It’s the 21st century, but there are some things that haven’t changed about marketing – most of all, marketing is still about building meaningful relationships – we just tend to go about it a little differently in the cyber age.
Of course, just because everyone is on Facebook and the internet these days, it doesn’t mean that you should throw all your money at the internet – don’t forget about traditional marketing (and older internet marketing techniques, like e-mail marketing).
Above all, as a small business, you need to understand what works for your market and your customers, and if you don’t, test these different marketing vehicles out on a rotating basis and see what gets the best response. Unless you’re an analytical wizard, take these results as relative and with a grain of salt, though, because if you try Facebook during your busy season, of course it’s going to seem more profitable and worthwhile than when you tried out Twitter during your low season.
Get Outside The Box
If you do direct mail and find that it isn’t producing the results that you were hoping for – do something different, something eye catching – maybe even something personalized, depending on how small your target audience is.
A postcard, a sticker, a unique discount offer, a sample – something that will call attention to your company and what you do. You don’t want the offer to feel like “another piece of junk mail” just to be discarded without a second thought, but offer something that presents itself as genuinely engaging, and not snail-mail spam.
This comes in when you’d like some advertising with a relevant business or publication – but don’t necessarily have the budget. If you are both local businesses, or if you know that you both have limited budgets, you have the option to barter goods or services in exchange for a lower rate (or free!) advertising on that particular publication.
Big businesses don’t usually have the ability to offer that option, unless it’s in the form of a giveaway or sweepstakes, simply because advertisers know that they have the budget for advertising and are adverse to give any kind of discount.
As a smaller business, though, bartering is definitely an option that is open to you, and because the goods or services that you’re offering are probably both more unique and potentially longer lasting, take advantage of the opportunity to build a relationship with the other business, however you can. You never know when you may want to have that relationship to go back to.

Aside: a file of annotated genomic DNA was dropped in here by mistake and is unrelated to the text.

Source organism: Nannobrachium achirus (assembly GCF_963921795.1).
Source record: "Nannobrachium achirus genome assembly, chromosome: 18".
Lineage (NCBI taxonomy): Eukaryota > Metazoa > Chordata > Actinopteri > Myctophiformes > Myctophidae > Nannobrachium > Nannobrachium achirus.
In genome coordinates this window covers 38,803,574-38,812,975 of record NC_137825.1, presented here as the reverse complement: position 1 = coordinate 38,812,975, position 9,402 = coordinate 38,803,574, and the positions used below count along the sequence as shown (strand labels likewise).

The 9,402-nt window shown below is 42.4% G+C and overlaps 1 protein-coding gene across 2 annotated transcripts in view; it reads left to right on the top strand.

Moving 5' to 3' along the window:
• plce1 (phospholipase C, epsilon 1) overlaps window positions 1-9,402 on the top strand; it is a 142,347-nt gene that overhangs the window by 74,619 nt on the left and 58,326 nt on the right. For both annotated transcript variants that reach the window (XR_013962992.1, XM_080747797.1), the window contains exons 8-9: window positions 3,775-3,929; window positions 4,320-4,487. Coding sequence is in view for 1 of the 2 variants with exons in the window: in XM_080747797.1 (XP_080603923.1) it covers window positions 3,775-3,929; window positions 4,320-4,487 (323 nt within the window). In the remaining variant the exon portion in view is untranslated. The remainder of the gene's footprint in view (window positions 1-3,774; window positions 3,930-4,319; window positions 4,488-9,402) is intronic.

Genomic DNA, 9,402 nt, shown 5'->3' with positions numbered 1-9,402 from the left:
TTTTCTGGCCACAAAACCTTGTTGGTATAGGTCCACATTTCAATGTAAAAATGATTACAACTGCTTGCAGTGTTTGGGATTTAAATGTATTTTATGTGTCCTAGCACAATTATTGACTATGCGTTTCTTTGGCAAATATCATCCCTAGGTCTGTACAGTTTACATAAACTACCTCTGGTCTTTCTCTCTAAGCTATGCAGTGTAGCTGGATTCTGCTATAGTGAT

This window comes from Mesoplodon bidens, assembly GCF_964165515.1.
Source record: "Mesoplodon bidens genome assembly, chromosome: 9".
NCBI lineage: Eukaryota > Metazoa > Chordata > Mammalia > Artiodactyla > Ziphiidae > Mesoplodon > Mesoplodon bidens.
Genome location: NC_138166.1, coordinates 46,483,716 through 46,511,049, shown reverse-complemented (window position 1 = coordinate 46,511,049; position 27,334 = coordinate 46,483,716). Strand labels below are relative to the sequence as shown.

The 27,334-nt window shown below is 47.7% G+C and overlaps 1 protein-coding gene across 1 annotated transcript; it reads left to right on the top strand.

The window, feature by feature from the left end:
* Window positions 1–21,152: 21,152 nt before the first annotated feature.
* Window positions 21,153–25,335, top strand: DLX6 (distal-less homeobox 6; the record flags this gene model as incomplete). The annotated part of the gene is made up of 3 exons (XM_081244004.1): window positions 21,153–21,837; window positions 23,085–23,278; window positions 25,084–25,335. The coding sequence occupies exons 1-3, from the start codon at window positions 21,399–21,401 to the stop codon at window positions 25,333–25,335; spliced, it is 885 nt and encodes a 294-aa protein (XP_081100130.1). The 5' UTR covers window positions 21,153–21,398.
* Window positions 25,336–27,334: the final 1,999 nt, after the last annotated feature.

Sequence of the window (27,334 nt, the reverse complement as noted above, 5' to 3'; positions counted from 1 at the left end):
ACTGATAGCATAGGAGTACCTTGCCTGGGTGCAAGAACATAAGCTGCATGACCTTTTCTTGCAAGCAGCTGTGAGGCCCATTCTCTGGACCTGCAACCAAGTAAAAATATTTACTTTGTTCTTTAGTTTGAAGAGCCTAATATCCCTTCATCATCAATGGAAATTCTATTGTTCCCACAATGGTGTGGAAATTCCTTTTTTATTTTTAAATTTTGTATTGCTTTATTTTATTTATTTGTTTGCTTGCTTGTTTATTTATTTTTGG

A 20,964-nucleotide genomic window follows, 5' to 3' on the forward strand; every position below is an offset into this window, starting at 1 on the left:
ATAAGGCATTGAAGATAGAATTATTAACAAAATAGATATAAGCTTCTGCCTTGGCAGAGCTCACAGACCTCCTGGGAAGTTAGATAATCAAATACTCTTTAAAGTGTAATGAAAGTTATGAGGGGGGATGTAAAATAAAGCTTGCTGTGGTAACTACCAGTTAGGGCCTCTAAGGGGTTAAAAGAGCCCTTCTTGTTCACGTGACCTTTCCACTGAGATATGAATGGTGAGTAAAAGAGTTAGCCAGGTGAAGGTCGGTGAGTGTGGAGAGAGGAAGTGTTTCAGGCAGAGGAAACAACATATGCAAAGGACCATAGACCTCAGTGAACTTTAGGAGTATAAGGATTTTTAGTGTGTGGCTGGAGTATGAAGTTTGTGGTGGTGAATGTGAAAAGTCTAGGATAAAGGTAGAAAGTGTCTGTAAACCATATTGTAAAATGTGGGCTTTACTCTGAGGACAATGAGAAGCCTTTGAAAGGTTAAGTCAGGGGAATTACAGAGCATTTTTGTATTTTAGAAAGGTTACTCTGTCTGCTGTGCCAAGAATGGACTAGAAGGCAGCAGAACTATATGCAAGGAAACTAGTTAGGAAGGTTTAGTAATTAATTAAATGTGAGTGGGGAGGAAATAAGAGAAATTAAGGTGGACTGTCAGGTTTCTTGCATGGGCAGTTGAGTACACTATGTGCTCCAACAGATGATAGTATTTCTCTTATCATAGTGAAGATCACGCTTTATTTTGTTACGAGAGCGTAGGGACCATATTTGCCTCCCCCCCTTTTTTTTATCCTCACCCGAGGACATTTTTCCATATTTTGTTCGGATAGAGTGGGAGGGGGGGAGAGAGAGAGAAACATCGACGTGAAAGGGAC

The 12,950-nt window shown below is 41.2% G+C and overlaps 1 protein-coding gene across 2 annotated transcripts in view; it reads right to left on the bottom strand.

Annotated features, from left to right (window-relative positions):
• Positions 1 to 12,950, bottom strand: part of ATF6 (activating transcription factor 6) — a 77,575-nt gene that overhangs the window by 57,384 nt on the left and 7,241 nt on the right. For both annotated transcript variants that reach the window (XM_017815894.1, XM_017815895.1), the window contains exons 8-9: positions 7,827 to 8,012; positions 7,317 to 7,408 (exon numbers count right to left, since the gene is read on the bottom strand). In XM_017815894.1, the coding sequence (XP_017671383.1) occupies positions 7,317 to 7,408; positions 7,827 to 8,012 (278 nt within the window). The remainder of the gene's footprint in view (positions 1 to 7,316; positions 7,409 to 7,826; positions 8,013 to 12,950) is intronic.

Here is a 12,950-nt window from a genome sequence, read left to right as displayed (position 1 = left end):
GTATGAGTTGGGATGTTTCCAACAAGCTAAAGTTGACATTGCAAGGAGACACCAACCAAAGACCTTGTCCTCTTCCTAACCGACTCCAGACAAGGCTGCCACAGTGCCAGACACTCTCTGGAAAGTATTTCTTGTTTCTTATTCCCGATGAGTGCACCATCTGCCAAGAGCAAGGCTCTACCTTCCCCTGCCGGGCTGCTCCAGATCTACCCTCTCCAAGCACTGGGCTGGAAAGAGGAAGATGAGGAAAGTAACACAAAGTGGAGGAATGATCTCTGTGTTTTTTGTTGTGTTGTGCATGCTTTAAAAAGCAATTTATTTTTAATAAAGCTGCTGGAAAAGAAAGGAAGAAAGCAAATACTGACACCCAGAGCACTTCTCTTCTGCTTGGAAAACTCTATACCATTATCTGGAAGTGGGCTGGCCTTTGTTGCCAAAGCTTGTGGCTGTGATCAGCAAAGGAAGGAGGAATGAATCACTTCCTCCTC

While you may say, “I don’t have that many customers, what’s the use of having a Facebook or a Twitter account?” Well, the weakness you percieve is actually your strength. You have a smaller customer base – which means that your company can use Facebook and Twitter and every other social media platform out there the way that it was meant to be used – as a community builder!
You have the ability to really involve your customers in your business process – get their feedback on whatever you might be kicking around over the water cooler, whether it’s a new product line, or changing your logo. You have a test pool of subject to query – “hey, do you like this new product idea?”.
The value have that kind of feedback – and feedback that is relatively immediate – is priceless, and is often something that gets lost in translation when bigger brands start using social media – oftentimes, the customer falls behind and becomes a secondary concern.
Keep Your Image Constant
This may be difficult to do sometimes for smaller businesses, but you really want to keep your image constant – from your Twitter and Facebook icons matching up with your company logo, to having a consistent design and feel throughout your website, to even the atmosphere of your office and the logo mat that your customer sees when they open the door.
As much as you can with a small business, you’re going to want to keep your image the same across the board. Especially because you are a small business, you don’t want to confuse your customers on the few channels that you advertise on and are engaged in! Build brand recognition in ways that you can.
Don’t keep old logos on your business cards because you don’t want to print out more. Don’t use colors completely outside your color scheme in advertising (unless it’s a deliberate marketing tactic and not just an “oh, that looks cool that way”). Don’t change your company name and not buy the new domain, or secure the new Twitter account.
As a small business owner and someone who works closely with many small businesses, Jackie Ryan thinks that old is just as important as new – from logo floor mats to social media. She hopes that all small business owner find ways to succeed and flourish in whatever industry that they love.